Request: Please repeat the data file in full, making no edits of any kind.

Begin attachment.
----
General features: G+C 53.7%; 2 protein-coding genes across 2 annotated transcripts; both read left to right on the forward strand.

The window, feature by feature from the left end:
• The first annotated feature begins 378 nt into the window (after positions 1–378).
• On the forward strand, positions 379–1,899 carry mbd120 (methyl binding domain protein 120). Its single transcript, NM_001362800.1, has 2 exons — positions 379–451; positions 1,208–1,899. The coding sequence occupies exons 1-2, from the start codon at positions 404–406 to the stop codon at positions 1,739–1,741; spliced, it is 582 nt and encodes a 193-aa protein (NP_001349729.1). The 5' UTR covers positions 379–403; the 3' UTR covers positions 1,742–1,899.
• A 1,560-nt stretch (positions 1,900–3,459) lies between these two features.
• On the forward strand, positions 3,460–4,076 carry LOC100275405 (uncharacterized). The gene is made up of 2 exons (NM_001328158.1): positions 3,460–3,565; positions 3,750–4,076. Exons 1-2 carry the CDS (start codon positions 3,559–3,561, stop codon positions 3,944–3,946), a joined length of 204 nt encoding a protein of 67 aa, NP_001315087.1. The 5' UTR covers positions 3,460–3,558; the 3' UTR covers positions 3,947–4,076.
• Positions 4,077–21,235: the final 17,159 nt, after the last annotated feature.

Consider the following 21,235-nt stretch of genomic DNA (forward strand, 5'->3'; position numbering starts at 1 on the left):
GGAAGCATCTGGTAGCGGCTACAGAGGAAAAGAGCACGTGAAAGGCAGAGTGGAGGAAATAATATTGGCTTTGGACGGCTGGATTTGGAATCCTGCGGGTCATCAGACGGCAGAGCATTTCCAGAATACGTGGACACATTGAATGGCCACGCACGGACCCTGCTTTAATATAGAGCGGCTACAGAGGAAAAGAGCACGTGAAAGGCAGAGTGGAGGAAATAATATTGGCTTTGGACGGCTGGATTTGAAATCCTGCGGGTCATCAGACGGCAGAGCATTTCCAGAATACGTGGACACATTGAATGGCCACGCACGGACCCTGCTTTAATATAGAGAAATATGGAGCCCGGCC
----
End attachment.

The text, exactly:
General features: G+C 53.7%; 2 protein-coding genes across 2 annotated transcripts; both read left to right on the forward strand.

The window, feature by feature from the left end:
• The first annotated feature begins 378 nt into the window (after positions 1–378).
• On the forward strand, positions 379–1,899 carry mbd120 (methyl binding domain protein 120). Its single transcript, NM_001362800.1, has 2 exons — positions 379–451; positions 1,208–1,899. The coding sequence occupies exons 1-2, from the start codon at positions 404–406 to the stop codon at positions 1,739–1,741; spliced, it is 582 nt and encodes a 193-aa protein (NP_001349729.1). The 5' UTR covers positions 379–403; the 3' UTR covers positions 1,742–1,899.
• A 1,560-nt stretch (positions 1,900–3,459) lies between these two features.
• On the forward strand, positions 3,460–4,076 carry LOC100275405 (uncharacterized). The gene is made up of 2 exons (NM_001328158.1): positions 3,460–3,565; positions 3,750–4,076. Exons 1-2 carry the CDS (start codon positions 3,559–3,561, stop codon positions 3,944–3,946), a joined length of 204 nt encoding a protein of 67 aa, NP_001315087.1. The 5' UTR covers positions 3,460–3,558; the 3' UTR covers positions 3,947–4,076.
• Positions 4,077–21,235: the final 17,159 nt, after the last annotated feature.

Consider the following 21,235-nt stretch of genomic DNA (forward strand, 5'->3'; position numbering starts at 1 on the left):
GGAAGCATCTGGTAGCGGCTACAGAGGAAAAGAGCACGTGAAAGGCAGAGTGGAGGAAATAATATTGGCTTTGGACGGCTGGATTTGGAATCCTGCGGGTCATCAGACGGCAGAGCATTTCCAGAATACGTGGACACATTGAATGGCCACGCACGGACCCTGCTTTAATATAGAGCGGCTACAGAGGAAAAGAGCACGTGAAAGGCAGAGTGGAGGAAATAATATTGGCTTTGGACGGCTGGATTTGAAATCCTGCGGGTCATCAGACGGCAGAGCATTTCCAGAATACGTGGACACATTGAATGGCCACGCACGGACCCTGCTTTAATATAGAGAAATATGGAGCCCGGCC